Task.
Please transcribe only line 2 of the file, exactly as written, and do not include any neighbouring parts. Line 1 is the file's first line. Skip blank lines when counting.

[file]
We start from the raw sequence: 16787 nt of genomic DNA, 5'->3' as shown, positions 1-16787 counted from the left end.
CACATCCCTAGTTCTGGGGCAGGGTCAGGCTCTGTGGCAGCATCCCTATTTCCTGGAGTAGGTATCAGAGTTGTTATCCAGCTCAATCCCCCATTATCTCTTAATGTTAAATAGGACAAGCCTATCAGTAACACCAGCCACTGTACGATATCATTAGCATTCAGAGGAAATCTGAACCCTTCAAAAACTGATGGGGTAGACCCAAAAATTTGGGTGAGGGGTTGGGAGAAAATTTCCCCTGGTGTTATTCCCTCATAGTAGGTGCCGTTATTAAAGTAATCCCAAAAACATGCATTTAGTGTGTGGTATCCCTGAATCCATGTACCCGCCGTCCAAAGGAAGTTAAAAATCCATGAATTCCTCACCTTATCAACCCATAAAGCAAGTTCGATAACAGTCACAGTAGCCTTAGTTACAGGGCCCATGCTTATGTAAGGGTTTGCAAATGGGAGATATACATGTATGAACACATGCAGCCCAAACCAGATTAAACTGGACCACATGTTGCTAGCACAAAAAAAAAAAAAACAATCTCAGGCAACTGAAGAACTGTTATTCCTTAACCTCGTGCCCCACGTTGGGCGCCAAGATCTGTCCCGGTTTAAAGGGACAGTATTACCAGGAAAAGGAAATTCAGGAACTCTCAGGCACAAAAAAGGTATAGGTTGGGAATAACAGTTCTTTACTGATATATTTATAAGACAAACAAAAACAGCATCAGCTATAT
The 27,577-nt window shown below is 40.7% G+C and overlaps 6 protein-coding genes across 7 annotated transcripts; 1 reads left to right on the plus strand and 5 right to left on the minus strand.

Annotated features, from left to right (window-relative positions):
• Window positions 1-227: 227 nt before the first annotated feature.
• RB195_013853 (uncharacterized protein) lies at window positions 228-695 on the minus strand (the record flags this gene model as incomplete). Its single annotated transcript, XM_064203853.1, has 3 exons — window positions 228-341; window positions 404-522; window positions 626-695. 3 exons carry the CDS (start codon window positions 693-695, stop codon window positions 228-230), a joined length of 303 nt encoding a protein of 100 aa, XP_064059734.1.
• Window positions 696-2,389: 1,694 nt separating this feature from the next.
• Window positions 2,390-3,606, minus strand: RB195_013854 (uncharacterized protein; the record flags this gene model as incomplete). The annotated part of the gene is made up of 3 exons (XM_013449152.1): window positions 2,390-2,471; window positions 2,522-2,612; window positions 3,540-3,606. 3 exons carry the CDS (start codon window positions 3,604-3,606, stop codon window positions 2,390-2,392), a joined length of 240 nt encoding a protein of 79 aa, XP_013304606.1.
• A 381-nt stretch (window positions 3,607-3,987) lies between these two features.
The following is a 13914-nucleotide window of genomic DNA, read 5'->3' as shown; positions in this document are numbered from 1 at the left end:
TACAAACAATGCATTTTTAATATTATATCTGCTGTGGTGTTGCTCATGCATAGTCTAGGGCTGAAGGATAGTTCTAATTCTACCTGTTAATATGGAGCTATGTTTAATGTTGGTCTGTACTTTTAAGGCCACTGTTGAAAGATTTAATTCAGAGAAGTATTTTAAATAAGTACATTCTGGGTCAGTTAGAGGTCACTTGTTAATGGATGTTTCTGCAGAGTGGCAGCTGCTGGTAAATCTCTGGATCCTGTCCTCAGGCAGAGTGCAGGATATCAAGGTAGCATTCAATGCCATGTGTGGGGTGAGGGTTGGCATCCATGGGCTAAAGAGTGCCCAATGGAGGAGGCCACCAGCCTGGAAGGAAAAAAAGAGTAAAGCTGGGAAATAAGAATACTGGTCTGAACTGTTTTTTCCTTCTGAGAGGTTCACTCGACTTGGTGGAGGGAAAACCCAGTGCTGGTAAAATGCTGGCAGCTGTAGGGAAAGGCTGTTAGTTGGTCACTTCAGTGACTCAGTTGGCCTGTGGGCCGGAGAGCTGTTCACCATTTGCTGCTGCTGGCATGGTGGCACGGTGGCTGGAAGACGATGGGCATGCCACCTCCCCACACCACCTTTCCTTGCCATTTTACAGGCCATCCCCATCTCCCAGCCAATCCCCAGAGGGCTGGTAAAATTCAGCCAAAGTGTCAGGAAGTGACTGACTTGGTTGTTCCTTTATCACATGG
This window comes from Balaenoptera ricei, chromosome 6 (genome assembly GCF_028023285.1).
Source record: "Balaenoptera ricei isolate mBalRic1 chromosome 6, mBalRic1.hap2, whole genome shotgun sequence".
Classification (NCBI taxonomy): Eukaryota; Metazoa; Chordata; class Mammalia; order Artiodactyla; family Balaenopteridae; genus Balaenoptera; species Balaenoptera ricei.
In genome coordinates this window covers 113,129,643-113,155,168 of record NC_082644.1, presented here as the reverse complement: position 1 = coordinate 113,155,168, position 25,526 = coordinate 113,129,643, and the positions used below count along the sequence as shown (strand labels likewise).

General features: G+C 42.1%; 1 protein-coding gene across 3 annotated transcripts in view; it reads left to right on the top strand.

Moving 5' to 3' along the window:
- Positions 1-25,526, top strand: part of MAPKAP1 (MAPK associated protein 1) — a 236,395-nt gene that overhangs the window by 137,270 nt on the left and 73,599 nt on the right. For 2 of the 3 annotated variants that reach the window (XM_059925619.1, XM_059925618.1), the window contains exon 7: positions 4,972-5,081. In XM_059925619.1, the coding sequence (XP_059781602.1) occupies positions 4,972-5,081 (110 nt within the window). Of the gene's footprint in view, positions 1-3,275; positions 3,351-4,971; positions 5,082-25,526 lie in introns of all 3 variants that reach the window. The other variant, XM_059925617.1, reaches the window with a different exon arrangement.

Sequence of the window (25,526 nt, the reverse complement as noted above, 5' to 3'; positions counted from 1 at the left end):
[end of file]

CACATCCCTAGTTCTGGGGCAGGGTCAGGCTCTGTGGCAGCATCCCTATTTCCTGGAGTAGGTATCAGAGTTGTTATCCAGCTCAATCCCCCATTATCTCTTAATGTTAAATAGGACAAGCCTATCAGTAACACCAGCCACTGTACGATATCATTAGCATTCAGAGGAAATCTGAACCCTTCAAAAACTGATGGGGTAGACCCAAAAATTTGGGTGAGGGGTTGGGAGAAAATTTCCCCTGGTGTTATTCCCTCATAGTAGGTGCCGTTATTAAAGTAATCCCAAAAACATGCATTTAGTGTGTGGTATCCCTGAATCCATGTACCCGCCGTCCAAAGGAAGTTAAAAATCCATGAATTCCTCACCTTATCAACCCATAAAGCAAGTTCGATAACAGTCACAGTAGCCTTAGTTACAGGGCCCATGCTTATGTAAGGGTTTGCAAATGGGAGATATACATGTATGAACACATGCAGCCCAAACCAGATTAAACTGGACCACATGTTGCTAGCACAAAAAAAAAAAAAACAATCTCAGGCAACTGAAGAACTGTTATTCCTTAACCTCGTGCCCCACGTTGGGCGCCAAGATCTGTCCCGGTTTAAAGGGACAGTATTACCAGGAAAAGGAAATTCAGGAACTCTCAGGCACAAAAAAGGTATAGGTTGGGAATAACAGTTCTTTACTGATATATTTATAAGACAAACAAAAACAGCATCAGCTATAT